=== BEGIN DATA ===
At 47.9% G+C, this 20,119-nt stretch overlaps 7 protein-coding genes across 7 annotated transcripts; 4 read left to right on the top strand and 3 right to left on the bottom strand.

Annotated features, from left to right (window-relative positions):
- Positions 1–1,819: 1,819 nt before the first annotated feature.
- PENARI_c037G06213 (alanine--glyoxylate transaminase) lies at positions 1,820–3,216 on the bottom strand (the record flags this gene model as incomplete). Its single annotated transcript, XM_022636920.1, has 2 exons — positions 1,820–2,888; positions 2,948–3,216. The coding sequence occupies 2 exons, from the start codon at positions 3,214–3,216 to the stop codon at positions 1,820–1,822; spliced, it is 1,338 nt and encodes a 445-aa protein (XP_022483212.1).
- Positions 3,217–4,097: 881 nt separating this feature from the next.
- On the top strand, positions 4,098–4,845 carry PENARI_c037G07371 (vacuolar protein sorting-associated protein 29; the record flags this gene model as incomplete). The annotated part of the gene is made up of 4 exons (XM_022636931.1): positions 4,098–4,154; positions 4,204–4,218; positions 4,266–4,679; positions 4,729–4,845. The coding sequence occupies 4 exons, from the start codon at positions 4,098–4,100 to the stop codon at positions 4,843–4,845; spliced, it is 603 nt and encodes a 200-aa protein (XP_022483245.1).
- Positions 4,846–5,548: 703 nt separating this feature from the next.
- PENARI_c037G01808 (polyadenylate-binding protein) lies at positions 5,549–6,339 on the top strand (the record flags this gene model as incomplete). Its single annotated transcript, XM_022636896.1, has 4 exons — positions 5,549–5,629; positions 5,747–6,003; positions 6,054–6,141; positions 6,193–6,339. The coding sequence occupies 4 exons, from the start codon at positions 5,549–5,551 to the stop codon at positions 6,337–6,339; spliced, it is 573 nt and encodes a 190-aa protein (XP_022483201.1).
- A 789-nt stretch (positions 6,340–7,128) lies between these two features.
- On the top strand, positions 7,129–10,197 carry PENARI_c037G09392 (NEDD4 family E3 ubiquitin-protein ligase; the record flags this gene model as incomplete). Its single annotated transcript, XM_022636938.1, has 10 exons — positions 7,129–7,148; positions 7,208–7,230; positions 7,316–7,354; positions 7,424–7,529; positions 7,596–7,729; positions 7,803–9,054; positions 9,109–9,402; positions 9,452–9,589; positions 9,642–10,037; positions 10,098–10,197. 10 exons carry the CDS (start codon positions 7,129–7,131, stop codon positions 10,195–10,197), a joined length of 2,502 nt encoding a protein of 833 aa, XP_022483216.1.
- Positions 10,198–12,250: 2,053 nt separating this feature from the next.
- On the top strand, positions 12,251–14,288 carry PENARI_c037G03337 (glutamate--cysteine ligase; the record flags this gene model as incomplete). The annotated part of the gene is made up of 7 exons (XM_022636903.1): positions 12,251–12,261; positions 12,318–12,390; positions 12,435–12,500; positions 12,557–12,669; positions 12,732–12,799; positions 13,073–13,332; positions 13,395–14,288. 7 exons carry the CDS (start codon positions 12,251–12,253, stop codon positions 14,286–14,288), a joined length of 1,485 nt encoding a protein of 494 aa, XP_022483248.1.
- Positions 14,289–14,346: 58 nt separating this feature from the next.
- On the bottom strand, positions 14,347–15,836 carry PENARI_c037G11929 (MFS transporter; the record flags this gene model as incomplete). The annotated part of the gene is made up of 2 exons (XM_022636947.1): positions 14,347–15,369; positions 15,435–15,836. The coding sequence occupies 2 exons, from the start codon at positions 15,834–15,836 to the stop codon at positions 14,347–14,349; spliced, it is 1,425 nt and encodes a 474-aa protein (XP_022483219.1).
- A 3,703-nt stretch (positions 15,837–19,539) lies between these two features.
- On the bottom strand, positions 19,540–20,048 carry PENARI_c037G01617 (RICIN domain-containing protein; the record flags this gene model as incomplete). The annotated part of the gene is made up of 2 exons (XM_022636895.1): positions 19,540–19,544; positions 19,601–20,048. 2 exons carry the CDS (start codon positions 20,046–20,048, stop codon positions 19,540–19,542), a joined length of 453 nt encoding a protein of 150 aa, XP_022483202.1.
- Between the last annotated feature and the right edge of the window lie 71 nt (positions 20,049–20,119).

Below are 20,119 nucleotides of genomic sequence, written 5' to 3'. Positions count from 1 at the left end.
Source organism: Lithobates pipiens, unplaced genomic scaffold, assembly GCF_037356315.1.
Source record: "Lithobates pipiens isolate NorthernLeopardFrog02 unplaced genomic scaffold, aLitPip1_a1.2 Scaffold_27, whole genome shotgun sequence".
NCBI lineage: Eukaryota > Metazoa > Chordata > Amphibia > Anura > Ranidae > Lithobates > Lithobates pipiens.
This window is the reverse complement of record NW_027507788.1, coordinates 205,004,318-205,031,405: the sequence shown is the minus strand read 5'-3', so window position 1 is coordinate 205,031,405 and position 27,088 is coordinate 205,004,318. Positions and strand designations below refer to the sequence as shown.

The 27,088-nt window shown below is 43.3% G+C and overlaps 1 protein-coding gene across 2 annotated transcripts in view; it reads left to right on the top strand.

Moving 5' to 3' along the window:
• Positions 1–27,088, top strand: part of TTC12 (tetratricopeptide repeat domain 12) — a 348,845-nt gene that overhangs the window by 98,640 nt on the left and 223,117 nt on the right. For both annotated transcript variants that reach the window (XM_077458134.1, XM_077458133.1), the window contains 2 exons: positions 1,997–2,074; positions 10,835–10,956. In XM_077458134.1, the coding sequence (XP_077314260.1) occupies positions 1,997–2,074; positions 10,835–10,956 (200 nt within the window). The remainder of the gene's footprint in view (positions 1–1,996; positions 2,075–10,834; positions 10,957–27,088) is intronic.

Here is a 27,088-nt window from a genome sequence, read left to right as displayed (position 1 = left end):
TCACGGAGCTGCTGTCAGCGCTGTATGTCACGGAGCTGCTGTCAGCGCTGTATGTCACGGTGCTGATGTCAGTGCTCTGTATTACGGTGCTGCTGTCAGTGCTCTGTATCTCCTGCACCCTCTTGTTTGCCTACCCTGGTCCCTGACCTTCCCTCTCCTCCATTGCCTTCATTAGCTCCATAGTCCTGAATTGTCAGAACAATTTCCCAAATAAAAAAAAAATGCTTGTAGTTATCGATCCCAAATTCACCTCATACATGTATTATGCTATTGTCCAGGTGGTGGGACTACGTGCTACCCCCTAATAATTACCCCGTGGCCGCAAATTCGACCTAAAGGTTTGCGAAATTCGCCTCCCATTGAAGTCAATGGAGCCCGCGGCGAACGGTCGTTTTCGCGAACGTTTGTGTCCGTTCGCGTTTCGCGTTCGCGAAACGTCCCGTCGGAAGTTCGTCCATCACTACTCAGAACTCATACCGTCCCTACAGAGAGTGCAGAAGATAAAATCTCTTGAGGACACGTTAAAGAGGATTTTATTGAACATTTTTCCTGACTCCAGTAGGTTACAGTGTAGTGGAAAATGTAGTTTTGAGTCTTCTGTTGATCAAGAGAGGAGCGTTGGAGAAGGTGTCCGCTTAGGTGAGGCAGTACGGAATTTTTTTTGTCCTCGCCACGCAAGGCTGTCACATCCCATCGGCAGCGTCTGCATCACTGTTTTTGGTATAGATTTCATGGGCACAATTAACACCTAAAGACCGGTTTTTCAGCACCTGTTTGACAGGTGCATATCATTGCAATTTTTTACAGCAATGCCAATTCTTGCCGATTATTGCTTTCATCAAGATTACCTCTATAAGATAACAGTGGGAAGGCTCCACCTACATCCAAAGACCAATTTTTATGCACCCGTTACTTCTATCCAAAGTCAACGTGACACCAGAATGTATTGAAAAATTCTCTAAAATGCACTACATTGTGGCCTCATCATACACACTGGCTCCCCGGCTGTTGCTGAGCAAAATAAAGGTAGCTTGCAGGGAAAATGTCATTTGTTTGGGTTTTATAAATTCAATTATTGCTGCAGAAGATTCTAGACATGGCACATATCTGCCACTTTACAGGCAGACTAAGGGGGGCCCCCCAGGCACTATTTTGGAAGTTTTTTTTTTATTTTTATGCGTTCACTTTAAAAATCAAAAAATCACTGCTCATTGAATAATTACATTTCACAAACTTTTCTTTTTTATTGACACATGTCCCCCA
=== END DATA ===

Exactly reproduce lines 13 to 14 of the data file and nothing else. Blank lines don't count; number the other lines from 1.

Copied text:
- Positions 14,289–14,346: 58 nt separating this feature from the next.
- On the bottom strand, positions 14,347–15,836 carry PENARI_c037G11929 (MFS transporter; the record flags this gene model as incomplete). The annotated part of the gene is made up of 2 exons (XM_022636947.1): positions 14,347–15,369; positions 15,435–15,836. The coding sequence occupies 2 exons, from the start codon at positions 15,834–15,836 to the stop codon at positions 14,347–14,349; spliced, it is 1,425 nt and encodes a 474-aa protein (XP_022483219.1).